Azerbaijan International

Winter 2002 (10.4)
Page 30

Article from Summer 1994

Collapse of the Soviet Union
When the Choice is Between Bread and Freedom
by Azar Pahanli

Three years of independence - stained by a bloody war, economic hardships and social uncertainty - are arousing our memories for the "good old days," causing us to question if this path to democracy and freedom is really worth the sacrificial effort. Concern for personal interests is beginning to take the place of our commitment for the common good and the interests of the nation as a whole. I look around at my friends, my family and neighbors and realize that an era of self-sacrifice is being replaced by an era of self-survival, especially now that we are hungry.

There is no doubt that the economic situation in Azerbaijan has worsened considerably since we became independent in 1991. The shelves in our shops are filled with items - milk, meat and cheese - that many of us simply cannot afford. We used to be so proud of the hospitality that we could extend to our friends and guests, but now for many of us, these celebrations and parties are no longer possible. Lately, I've noticed how so many of us shy away from spending a lot of time with others, simply because we don't want to feel obliged to entertain. We can no longer afford the standard that we are used to, but we're too proud to admit it.

The Soviet system always provided us with a sense of security. Whether we worked or not, we never feared losing our jobs and we always received our salaries. The state provided an economic cushion. Now we can no longer sit all day at work, drinking tea, chatting with our friends - we must produce. Now we, ourselves, must take on responsibilities for our lives and families. We're on our own. And we feel vulnerable and weak and frightened by our vulnerability.

And so we yearn for the artificial security of the "good old days," so quickly forgetting the persecution, repression, censorship and treatment we suffered as second-class citizens only a few short years ago. Our dream about democracy used to be so different. On January 20, 1990, Soviet troops invaded Baku, suppressing our national independence movement, which was on the verge of revolting. Tens of innocent civilians - Azerbaijanis, Russians, Ukrainians and Jews - were shot or crushed under the cold-blooded tanks of the Empire of Terror.

Overnight, our horror of the Soviet tanks turned into raging hatred, and the following day hundreds of thousands of us rose up to shoulder the coffins of those who had been killed. The Shahidlar Khiyabani ("Martyrs' Lane", meaning the cemetery) where we laid to rest those who had been murdered was transformed into our Temple of Worship. Our grief infused us with a desperate energy to work to realize our ideals, hopes and expectations. It felt so exhilarating to be free. Our spirits soared.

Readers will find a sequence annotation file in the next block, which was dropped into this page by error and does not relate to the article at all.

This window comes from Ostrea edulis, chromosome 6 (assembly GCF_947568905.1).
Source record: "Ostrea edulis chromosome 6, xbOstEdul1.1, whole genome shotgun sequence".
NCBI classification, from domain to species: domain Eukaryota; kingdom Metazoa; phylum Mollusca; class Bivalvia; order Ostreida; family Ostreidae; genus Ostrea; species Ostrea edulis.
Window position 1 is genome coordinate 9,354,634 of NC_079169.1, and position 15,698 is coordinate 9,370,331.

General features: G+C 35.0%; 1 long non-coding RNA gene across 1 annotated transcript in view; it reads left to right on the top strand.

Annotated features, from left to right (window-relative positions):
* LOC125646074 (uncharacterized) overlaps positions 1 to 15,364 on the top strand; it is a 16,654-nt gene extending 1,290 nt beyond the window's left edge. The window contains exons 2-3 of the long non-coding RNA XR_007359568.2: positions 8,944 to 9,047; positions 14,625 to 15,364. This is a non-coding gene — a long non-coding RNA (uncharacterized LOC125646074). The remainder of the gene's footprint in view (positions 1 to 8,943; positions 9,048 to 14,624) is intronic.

But the euphoria has vanished. Our dreams have not been realized. Independence has not fed or clothed us. We go to sleep with the sound of Armenian artillery and awaken to find ourselves wandering homeless as refugees in our own native land.
Under these incredible pressures of the war, it seems impossible to transform our nation and society from one system to another, to implement economic and political reforms, to change the socialist economy into a free market, to replace state ownership with privatization, and at the same time to maintain a satisfactory standard of living.

A few years ago when shortages began appearing, special coupons were introduced that allowed us to buy 10 eggs with one coupon, half a kilo of meat with another, and so on. I always refused those coupons, feeling insulted and humiliated that someone else could determine how many eggs I could eat each month.

At the same time, I knew that these coupons were economic necessities. So I never complained. I simply rejected them personally. But I could well afford to. I was young, single, living alone and responsible only for myself. I had good housing, a good salary and many possibilities for a good future.
But I ask myself, could I have refused them if I had had the responsibility of three or four children? What if I had been like the tens of thousands of our refugees living in tents?

Or what if I had had no choice but to stand in line for hours for a loaf of bread, day after day, only to have the supply run out before my turn came? Would I still find the courage to boast my refusal of such assistance?

I don't want to give up my dream for independence. If I don't find the courage to stand up for freedom today, who will do it for me? And who will do it for my children? If I give in to these pressures today, I'm sure that generations will curse me tomorrow.

I realize this period is very difficult, but if I can only bear to carry this burden for a little while, I know my country will rise to its feet and we'll be rewarded for our patience and resistance. I'm not yet 30 years old, and I don't know if I'll live long enough to see the fruits of these efforts, but I already feel rewarded, even under these trying circumstances.

I love my nation. I love being able to identify myself as Azerbaijani. I love not having to be shy about who I am anymore. I love being able to speak my own language - not the tongue imposed upon me by my oppressor. Having experienced what independence is, I would hate to be enslaved again; moreover, I would hate to exchange my new embryonic freedom for a piece of bread to put on my table.

I would prefer to live one day as a free man than 40 years as a prisoner in bondage. The taste of our new independence is sweet - and delicate. It has instilled within me feelings of personal dignity and integrity. And now that I've experienced this, I'd rather die than lose it. I was a slave and now I am free, and will never agree to be dominated again - no matter what.

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